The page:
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OECD countries -- what are they worth now?
Wednesday, 02 November 2011 04:52

The end of the Cold War was a massive victory for OECD countries -- and above all, a victory for their principles of market economy, pluralist democracy and respect for human rights.

Thus, it is ever so regrettable that they have made such a mess of the globalization game these past two decades.

The Cold War between the OECD countries of the West and the Communist countries of the East was a war of idelogies, values and principles.  Victory by the OECD countries did not always seem assured.  There were periods when the former USSR and other communist countries seemed to be doing well. 

But in the end, communist politics and economic planning produced paper tigers which fell apart faster than anyone could have imagined. 

Most developing countries aligned themselves politically with either the West or the East.  But in terms of economic policies, most followed inward-looking, state-directed development strategies, which were similar to the communist countries.  In some countries, such policies also seemed to work for a while.  But again, most developing countries, except for the Asian tigers, experienced poor economic performance.

Thus, at the end of the Cold War, the Western countries, which had huddled together at the OECD, could proclaim the victory of their principles of market economy, pluralist democracy and respect for human rights.

The OECD (or Organisation for Economic Cooperation and Development) could be best described as a "best practices institute".  Countries get together to compare notes on what is happening and what works and what does not work.  This is important because in today's global economy, all of our destinies are linked.  It also provides the opportunity to elaborate "best practice policies", especially in the financial area, the most dangerous dimension of globalization.

The OECD has been in the best practices game for a very long time.  Its Code of Liberalisation of Capital Movements and Code of Liberalisation of Current Invisible Operations are more than 50 years old.  They constitute legally binding rules, stipulating progressive, non-discriminatory liberalisation of capital movements, the right of establishment and current invisible transactions (mostly services).

In the two decades since the end of the Cold War -- the era of globalization -- the OECD launched itself into a veritable flurry of activity, developing all sorts of best practices and "international rules of the game".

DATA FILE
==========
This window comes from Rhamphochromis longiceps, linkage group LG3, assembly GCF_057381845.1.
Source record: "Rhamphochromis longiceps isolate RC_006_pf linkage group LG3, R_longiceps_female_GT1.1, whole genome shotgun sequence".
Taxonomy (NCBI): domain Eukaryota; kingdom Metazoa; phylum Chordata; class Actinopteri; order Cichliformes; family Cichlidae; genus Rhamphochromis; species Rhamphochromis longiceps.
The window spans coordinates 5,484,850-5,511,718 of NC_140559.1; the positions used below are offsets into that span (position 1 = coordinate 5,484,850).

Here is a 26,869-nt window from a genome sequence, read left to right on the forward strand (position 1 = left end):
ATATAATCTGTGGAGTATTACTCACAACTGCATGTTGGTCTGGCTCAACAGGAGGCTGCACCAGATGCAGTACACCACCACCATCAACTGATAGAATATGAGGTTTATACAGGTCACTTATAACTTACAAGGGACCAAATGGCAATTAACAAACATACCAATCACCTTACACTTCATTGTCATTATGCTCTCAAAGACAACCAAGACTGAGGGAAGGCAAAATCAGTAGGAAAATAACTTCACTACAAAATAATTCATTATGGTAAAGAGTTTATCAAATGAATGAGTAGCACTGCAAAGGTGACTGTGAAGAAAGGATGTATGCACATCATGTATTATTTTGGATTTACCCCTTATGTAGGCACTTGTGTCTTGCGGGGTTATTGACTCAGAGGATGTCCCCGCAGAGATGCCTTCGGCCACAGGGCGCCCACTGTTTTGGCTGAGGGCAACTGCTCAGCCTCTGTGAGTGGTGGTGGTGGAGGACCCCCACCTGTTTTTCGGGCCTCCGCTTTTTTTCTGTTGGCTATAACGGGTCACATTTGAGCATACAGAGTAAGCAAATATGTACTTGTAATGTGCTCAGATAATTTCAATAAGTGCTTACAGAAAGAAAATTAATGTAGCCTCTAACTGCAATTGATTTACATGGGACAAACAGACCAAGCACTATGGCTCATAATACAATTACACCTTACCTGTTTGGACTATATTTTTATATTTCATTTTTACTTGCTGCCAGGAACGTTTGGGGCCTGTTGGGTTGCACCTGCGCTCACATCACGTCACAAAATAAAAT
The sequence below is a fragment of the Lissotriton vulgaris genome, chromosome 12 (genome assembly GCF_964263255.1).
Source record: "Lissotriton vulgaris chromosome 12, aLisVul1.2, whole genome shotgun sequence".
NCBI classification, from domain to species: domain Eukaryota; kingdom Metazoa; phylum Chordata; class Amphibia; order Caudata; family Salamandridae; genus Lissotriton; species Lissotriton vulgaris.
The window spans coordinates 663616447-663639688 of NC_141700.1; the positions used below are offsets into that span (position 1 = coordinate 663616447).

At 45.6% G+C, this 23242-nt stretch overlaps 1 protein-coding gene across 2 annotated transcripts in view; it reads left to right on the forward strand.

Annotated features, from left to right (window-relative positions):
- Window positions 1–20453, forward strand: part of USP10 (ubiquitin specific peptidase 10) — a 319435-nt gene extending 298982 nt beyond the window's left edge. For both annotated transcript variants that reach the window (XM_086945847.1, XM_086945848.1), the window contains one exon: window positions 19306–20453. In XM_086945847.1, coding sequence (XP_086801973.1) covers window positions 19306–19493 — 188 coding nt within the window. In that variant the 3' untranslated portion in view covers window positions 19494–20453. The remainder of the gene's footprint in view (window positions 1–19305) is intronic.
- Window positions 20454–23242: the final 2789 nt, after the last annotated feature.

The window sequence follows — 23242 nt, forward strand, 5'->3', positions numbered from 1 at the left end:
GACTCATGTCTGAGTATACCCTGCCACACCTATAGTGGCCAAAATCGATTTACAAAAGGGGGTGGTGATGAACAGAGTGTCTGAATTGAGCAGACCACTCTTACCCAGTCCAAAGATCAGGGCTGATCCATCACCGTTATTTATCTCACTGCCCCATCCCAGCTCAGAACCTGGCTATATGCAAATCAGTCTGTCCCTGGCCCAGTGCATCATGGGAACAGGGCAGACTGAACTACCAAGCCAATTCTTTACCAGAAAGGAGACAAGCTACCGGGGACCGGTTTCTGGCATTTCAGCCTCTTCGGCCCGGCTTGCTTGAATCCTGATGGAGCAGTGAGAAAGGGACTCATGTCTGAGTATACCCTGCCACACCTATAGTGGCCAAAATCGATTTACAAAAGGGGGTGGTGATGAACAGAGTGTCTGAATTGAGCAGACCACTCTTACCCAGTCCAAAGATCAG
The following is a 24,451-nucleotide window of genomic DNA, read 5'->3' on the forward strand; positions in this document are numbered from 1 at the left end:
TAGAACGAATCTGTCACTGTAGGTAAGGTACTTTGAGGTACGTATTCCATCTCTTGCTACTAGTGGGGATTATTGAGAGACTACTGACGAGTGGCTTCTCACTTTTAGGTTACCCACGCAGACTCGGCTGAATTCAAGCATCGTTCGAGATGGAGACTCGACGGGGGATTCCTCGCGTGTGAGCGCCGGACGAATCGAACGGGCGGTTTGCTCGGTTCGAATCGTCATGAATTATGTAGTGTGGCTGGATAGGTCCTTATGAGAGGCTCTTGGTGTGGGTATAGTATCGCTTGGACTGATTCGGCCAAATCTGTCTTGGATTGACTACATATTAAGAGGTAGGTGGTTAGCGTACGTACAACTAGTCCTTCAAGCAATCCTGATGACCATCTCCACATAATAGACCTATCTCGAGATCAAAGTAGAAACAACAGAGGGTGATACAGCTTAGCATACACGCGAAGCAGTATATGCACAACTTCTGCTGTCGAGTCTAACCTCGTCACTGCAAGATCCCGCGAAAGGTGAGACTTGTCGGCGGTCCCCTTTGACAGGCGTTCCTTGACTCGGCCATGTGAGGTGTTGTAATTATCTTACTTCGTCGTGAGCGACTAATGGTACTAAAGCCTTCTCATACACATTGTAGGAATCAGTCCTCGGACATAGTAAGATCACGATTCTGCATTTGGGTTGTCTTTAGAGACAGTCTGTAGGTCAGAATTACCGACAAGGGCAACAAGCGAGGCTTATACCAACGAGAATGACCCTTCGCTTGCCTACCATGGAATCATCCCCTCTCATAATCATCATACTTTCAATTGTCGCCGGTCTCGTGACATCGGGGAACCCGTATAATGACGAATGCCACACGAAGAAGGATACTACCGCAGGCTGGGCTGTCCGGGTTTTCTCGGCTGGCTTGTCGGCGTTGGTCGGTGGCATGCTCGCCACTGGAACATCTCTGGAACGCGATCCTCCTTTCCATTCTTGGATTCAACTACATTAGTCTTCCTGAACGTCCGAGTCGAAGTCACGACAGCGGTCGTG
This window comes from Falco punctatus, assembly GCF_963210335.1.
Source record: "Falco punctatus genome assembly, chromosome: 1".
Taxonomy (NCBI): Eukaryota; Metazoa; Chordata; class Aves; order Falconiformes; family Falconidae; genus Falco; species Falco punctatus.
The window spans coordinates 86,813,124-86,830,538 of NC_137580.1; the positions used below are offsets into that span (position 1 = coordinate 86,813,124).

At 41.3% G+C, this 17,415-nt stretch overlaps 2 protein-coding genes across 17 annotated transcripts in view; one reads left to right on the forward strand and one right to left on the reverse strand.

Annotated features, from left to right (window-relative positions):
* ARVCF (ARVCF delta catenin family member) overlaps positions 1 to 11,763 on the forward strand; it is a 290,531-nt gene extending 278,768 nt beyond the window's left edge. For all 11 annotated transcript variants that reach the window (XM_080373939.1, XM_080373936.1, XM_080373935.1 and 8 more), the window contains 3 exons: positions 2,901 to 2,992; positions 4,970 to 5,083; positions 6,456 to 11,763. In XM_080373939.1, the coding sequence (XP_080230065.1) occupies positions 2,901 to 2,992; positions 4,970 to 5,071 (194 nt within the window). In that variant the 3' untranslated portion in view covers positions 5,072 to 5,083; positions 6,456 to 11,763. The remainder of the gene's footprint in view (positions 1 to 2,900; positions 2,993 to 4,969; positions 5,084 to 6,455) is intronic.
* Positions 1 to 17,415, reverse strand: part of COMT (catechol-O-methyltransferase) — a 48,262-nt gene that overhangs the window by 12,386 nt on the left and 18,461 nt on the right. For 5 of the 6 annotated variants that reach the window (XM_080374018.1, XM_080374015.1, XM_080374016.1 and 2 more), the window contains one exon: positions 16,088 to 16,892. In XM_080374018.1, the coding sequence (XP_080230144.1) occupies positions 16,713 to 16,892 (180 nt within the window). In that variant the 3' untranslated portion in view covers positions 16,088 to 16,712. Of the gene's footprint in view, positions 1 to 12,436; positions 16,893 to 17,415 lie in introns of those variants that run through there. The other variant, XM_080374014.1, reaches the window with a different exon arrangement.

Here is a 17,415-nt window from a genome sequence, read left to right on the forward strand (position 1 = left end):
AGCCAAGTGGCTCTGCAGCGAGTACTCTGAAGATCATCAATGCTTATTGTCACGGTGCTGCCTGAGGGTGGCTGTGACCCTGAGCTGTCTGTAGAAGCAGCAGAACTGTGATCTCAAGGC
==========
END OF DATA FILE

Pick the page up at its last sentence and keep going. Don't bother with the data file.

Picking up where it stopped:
They include: Guidelines for Multinational Enterprises on responsible corporate behaviour; the OECD Anti-Bribery Convention; OECD Principles of Corporate Governance; OECD Recommendation on Financial Education; and OECD Principles for Transparency and Integrity in Lobbying.  

And not only does the OECD elaborate all these principles, it holds Member countries' feet to the fire through peer review and multilateral surveillance.  This means that each Member country is pressured by the others to play by the rules, to follow the principles.

What's more, for a country to be accepted as a Member of the OECD it has to accept all these principles, even though it did not participate in their elaboration.

"Wonderful", you might say. 

There is however one big problem -- many OECD countries broke virtually every rule in their own rule book in creating the global financial crisis, the European sovereign debt crisis, and the corporate governance crisis in Japan provoked by the scandals in Olympus and Tokyo Electric Power Company.

These crises represent a moral and ethical crisis for the OECD member countries whose moral authority over the global economy was once riding high, but is now shot to pieces. 

Fundamentally, it is a crisis of governance.  Manifestly, we have very deep difficulties in governing our countries.  Not only that, the faliure to satisfactorily conclude global trade talks, climate negotiations, and global financial governance reform, as well as the failure of manage the Euro, also demonstrate our incapacity or unwillingness to take global governance seriously.

For Europeans to now go, cap in hand, to China asking for financial assistance is the ultimate in political humiliation for the old continent.  I don't need to remind you that China is not democratic, does not respect human rights, and with its dominant state-owned enterprises is barely a market economy.

The real problem in all of this is the grave risks that it poses for the future of globalization which, if well managed, has enormous potential for creating prosperity and reducing poverty. 

The risks for globalization are not abstract.  Protectionist pressures are rising, and global trade talks are now being abandoned.  Citizens are protesting against social injustice, such as through the Occupy Wall Street Movement.  Anti-migrant feelings are rising.  And extreme right politics hold a simplistic attraction to far too many people.

The world has entered a very dangerous phase caused by the hubris of OECD countries.


OECD website -- www.oecd.org

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